When it comes to biliary cancers, we found just by simply prospectively profiling and doing next generation sequencing on patient samples, anywhere from 30 to 40% of patients with biliary tract cancers actually have potentially targetable molecular alterations. 

From this knowledge, we’ve gone from having zero FDA approved drugs to in the last two years to a potential of three. It's revolutionary for these patients, and it's really amazing to see the rapidity with which this trajectory has changed.

It's rewarding work because then you see it implemented in clinic, there's nothing like it. You see patients who historically had survivals that were nothing to write home about, and now you have multiple drugs to be able to offer them. To see in real time how that impacts the patients that you're treating every day is incredibly fantastic.

Tell me more about the clinical trial enterprise and your role in it. 

The mission of the Clinical Research Program at the Cancer Center is to translate University of Arizona science into patients and to translate that to our clinic. What's been great to see in the last few years is there's been a fantastic momentum in that direction. Last year, we accrued more patients to clinical trials than we have in our entire history. 

My job as the director of the clinical trials office is to help support the infrastructure that is needed to make sure that all our clinical investigators can open the trials that they want, that they can put patients on trials, and that we have the people, legwork and support to be able to do that in a compliant and safe way. 

How does your clinical work - practicing medicine and being with the patients - help translate to the research and clinical trial aspects of your career?

My mentor at MD Anderson gave me what I think is the best advice, and I give it to all the fellows and trainees that I meet. 

When I first started on faculty at MD Anderson, I'd been a fellow there, so I was a little impatient to get a trial going. I was this eager beaver that would come to his office and say, “Give me something!” 

He told me that number one, it's a marathon, not a sprint. Drug development and clinical research take a lot of time from start to finish. But he also said that the first thing that I needed to do was to learn how to take good care of these patients. Every single clinical trial and every single clinical research question is born out of the clinic, so until you understand the gaps and the needs and the opportunities for clinical research in GI cancer patients, you're not going to think of the clinical trial question.

He's right. That was the best advice I could have been given. 

Being in clinic is where I'm reminded daily that yes, we've made progress, but we have leaps and bounds to go. And it reminds me of where the needs are. For instance, immunotherapy has been such a revolution in the world of cancer treatment, and it's changed the face of melanoma. It's changed the face of lung cancer. It's even changed the face of gastric and esophageal cancers. It has not done that yet for pancreas cancer, and so to me, that is a big gap. One of the things that I focus on is trying to understand how to turn historically cold tumors hot, and make pancreas cancers more sensitive to immunotherapy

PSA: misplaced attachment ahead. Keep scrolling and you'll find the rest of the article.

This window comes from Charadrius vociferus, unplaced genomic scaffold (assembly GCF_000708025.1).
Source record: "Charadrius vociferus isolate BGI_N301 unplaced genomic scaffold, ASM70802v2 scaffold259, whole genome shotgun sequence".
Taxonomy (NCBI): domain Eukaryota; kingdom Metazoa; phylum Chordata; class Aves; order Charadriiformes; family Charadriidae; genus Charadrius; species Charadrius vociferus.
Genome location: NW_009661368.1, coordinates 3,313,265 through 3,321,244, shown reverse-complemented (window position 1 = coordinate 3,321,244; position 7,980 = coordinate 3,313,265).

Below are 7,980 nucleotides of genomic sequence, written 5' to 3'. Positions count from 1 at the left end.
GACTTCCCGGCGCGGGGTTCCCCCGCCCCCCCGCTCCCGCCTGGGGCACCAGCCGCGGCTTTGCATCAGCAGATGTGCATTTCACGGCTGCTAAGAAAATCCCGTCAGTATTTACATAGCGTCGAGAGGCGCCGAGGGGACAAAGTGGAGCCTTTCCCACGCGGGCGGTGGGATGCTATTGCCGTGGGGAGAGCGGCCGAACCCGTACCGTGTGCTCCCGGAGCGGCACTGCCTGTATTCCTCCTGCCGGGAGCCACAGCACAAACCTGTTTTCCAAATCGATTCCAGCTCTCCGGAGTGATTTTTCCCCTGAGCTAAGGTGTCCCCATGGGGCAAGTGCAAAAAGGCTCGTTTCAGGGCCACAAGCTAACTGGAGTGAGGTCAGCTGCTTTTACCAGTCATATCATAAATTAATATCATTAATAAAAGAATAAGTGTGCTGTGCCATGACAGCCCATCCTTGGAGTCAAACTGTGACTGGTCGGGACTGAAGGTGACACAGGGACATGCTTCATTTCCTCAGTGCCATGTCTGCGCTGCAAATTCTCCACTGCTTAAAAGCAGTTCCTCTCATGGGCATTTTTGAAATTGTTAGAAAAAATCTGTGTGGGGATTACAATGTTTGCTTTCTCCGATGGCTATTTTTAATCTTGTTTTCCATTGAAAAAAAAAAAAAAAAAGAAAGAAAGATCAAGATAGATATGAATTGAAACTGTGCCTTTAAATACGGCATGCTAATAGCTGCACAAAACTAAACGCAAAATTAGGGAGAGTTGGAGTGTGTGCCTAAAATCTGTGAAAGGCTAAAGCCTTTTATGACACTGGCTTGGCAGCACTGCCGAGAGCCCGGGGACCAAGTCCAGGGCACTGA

You have so many different roles at the university, but outside of work, what hobbies do you have? Why is it so important for you to spend time away from your work and recharge?

My mentor here, Dr. Julie Bauman, always tells me that the “work-life balance” phase is probably wrong. It's really about “work-life integration,” so I’m focusing on that.

I have two beautiful children - a 12-year-old daughter and an eight-year-old son. My husband's also a faculty member at the university as a physician and an allergist. We try to be very aware and cognizant of the need to unplug and disconnect. He tells me that he's better at it than I am, but I recognize that about myself. I recognize that I do have to take my laptop on vacations, just so that I don't have an email hole that I have to dig myself out of, but we love to travel. Pre-COVID, traveling was a great way for us to really unplug, recharge, and to spend quality time together. 

I use exercise as my endorphin-charging type of activity. I try to start all my days with some sort of workout. I also dance - I've been a dancer ever since I was a little kid here in Tucson.

Overall, the most important thing has been to make sure that work doesn't take me away so much from my family time. My kids are at that funny age, so we like to try to spend as much time together as we can.

About the University of Arizona BIO5 Institute
The BIO5 Institute at the University of Arizona connects and mobilizes top researchers in agriculture, engineering, medicine, pharmacy, data and computational science, and basic science to find creative solutions to humanity’s most pressing health and environmental challenges. Since 2001, this interdisciplinary approach has been an international model of how to conduct collaborative research, and has resulted in disease prevention strategies, innovative diagnostics and devices, promising new therapies, and improved food sustainability.

LAND ACKNOWLEDGEMENT We respectfully acknowledge the University of Arizona is on the land and territories of Indigenous peoples. Today, Arizona is home to 22 federally recognized tribes, with Tucson being home to the O’odham and the Yaqui. Committed to diversity and inclusion, the University strives to build sustainable relationships with sovereign Native Nations and Indigenous communities through education offerings, partnerships, and community service.